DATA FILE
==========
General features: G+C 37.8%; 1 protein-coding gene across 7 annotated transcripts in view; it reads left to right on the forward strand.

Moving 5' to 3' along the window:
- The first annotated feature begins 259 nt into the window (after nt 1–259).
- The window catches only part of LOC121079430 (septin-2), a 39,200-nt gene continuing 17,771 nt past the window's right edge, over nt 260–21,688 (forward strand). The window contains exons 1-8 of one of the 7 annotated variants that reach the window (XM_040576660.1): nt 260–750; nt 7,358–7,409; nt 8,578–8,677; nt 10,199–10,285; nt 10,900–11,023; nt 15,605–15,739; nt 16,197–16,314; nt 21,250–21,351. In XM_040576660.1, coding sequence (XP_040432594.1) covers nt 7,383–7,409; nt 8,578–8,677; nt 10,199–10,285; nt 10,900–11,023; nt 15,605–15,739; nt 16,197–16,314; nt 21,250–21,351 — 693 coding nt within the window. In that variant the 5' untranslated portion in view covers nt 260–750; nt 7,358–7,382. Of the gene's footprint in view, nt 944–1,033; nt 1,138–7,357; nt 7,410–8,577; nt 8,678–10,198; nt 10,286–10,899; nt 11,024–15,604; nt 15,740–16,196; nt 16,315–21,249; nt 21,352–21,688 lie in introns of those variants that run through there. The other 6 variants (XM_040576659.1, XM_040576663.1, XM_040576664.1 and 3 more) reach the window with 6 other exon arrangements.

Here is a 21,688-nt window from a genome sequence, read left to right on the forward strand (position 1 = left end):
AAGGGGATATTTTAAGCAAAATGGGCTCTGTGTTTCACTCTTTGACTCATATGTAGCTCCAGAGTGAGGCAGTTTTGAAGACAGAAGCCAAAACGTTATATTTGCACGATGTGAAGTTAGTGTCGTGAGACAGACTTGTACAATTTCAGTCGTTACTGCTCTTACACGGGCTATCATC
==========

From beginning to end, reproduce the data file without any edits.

General features: G+C 37.8%; 1 protein-coding gene across 7 annotated transcripts in view; it reads left to right on the forward strand.

Moving 5' to 3' along the window:
- The first annotated feature begins 259 nt into the window (after nt 1–259).
- The window catches only part of LOC121079430 (septin-2), a 39,200-nt gene continuing 17,771 nt past the window's right edge, over nt 260–21,688 (forward strand). The window contains exons 1-8 of one of the 7 annotated variants that reach the window (XM_040576660.1): nt 260–750; nt 7,358–7,409; nt 8,578–8,677; nt 10,199–10,285; nt 10,900–11,023; nt 15,605–15,739; nt 16,197–16,314; nt 21,250–21,351. In XM_040576660.1, coding sequence (XP_040432594.1) covers nt 7,383–7,409; nt 8,578–8,677; nt 10,199–10,285; nt 10,900–11,023; nt 15,605–15,739; nt 16,197–16,314; nt 21,250–21,351 — 693 coding nt within the window. In that variant the 5' untranslated portion in view covers nt 260–750; nt 7,358–7,382. Of the gene's footprint in view, nt 944–1,033; nt 1,138–7,357; nt 7,410–8,577; nt 8,678–10,198; nt 10,286–10,899; nt 11,024–15,604; nt 15,740–16,196; nt 16,315–21,249; nt 21,352–21,688 lie in introns of those variants that run through there. The other 6 variants (XM_040576659.1, XM_040576663.1, XM_040576664.1 and 3 more) reach the window with 6 other exon arrangements.

Here is a 21,688-nt window from a genome sequence, read left to right on the forward strand (position 1 = left end):
AAGGGGATATTTTAAGCAAAATGGGCTCTGTGTTTCACTCTTTGACTCATATGTAGCTCCAGAGTGAGGCAGTTTTGAAGACAGAAGCCAAAACGTTATATTTGCACGATGTGAAGTTAGTGTCGTGAGACAGACTTGTACAATTTCAGTCGTTACTGCTCTTACACGGGCTATCATC